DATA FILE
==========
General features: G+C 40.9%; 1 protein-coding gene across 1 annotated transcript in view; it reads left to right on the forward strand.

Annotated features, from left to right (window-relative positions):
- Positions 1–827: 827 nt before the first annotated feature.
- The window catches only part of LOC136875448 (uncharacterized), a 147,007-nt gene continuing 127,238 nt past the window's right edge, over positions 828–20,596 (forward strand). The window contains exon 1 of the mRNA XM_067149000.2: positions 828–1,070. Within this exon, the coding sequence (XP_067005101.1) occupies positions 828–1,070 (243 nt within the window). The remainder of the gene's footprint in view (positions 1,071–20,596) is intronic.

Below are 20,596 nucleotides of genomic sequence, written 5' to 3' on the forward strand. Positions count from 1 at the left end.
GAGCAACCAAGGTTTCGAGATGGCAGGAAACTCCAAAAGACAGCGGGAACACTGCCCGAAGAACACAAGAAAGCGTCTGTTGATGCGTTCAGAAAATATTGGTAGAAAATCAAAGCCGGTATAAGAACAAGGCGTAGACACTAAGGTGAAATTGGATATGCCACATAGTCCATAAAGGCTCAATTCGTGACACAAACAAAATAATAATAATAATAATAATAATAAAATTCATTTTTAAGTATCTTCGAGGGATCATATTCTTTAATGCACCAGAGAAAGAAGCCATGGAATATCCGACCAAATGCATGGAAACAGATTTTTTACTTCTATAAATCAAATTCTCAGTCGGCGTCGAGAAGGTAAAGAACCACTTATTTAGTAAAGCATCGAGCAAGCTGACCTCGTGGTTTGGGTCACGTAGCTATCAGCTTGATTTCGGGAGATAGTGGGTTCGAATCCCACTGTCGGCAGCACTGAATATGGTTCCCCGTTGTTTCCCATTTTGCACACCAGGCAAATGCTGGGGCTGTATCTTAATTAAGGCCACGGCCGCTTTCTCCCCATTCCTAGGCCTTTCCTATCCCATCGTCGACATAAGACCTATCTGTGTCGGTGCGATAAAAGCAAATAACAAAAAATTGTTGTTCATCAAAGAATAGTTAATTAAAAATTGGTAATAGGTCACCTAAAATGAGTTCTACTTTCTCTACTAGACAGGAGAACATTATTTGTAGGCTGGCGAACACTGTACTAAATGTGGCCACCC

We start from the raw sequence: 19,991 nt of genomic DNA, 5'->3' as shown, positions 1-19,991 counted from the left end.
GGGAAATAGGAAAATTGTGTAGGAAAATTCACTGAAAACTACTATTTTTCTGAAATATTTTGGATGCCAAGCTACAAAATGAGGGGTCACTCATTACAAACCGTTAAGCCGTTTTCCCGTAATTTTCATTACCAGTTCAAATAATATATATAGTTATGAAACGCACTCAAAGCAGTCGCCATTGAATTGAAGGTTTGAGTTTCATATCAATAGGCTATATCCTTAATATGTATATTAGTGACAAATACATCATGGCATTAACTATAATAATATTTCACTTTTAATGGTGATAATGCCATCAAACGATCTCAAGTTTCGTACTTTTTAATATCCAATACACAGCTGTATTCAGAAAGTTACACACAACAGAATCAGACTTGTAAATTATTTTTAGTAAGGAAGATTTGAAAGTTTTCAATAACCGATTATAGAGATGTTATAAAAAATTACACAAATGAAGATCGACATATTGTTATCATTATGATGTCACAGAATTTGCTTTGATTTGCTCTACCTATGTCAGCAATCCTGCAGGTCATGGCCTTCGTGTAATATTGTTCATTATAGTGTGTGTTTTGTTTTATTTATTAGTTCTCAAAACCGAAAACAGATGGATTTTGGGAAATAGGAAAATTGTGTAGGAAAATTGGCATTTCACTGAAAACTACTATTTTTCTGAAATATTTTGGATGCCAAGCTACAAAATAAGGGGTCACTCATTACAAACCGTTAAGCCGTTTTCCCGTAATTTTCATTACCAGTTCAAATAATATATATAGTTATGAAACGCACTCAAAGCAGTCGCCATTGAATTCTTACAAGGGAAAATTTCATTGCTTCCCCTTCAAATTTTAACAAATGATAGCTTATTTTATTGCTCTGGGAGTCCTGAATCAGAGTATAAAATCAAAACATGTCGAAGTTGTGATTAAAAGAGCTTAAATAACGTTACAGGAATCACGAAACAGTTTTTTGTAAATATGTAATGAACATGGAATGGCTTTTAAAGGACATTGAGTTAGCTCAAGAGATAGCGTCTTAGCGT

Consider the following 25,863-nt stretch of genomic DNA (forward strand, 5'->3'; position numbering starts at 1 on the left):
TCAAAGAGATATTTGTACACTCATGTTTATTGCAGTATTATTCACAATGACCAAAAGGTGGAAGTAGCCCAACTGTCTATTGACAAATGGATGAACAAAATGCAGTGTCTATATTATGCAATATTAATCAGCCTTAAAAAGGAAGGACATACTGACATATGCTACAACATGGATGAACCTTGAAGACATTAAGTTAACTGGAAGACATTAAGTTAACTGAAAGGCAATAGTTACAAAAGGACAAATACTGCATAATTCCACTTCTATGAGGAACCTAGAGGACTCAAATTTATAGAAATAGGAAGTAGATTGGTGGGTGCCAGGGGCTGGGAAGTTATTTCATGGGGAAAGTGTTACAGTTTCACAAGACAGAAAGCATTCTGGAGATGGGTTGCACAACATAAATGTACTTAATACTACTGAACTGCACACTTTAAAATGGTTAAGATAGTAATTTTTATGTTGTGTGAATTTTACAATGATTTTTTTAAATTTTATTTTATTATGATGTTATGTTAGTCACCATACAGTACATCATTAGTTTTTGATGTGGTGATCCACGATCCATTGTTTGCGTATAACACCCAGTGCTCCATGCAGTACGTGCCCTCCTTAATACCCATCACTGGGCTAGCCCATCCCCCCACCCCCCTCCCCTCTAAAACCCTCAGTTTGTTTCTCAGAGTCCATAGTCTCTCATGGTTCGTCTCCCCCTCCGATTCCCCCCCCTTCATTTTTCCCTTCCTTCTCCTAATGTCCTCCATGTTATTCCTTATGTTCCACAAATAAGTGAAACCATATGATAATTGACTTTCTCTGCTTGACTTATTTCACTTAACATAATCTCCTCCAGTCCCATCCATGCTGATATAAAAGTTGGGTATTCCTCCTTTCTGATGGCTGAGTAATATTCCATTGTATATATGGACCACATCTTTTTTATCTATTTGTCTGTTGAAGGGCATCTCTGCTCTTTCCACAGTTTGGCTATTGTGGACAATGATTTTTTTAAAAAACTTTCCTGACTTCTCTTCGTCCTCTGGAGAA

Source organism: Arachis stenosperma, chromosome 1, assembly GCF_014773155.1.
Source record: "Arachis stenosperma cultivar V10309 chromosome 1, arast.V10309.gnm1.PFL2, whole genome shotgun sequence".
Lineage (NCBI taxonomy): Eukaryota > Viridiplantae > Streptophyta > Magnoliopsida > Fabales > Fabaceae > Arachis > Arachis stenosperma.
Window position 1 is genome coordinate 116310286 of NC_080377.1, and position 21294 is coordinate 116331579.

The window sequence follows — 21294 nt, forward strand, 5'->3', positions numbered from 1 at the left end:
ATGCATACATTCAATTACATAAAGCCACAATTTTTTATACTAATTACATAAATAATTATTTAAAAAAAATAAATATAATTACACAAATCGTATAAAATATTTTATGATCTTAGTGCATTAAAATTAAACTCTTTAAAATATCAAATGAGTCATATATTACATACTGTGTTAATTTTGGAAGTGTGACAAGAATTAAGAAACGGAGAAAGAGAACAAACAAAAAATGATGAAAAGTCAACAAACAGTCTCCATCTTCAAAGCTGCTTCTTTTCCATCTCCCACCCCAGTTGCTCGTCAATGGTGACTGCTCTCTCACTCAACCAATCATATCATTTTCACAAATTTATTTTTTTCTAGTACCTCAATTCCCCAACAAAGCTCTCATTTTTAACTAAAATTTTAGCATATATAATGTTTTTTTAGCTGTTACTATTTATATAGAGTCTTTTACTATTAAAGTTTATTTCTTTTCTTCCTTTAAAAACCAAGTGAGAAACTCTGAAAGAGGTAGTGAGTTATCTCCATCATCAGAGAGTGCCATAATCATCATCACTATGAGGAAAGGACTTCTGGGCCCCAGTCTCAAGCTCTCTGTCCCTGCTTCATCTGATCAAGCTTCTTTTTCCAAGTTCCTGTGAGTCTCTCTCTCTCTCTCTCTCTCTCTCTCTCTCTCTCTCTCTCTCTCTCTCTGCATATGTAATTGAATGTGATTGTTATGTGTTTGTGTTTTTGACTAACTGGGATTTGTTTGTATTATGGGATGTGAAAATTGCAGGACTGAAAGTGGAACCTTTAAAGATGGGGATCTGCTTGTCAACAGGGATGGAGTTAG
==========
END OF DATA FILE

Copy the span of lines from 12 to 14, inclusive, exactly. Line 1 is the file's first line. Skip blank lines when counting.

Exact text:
Source record: "Arachis stenosperma cultivar V10309 chromosome 1, arast.V10309.gnm1.PFL2, whole genome shotgun sequence".
Lineage (NCBI taxonomy): Eukaryota > Viridiplantae > Streptophyta > Magnoliopsida > Fabales > Fabaceae > Arachis > Arachis stenosperma.
Window position 1 is genome coordinate 116310286 of NC_080377.1, and position 21294 is coordinate 116331579.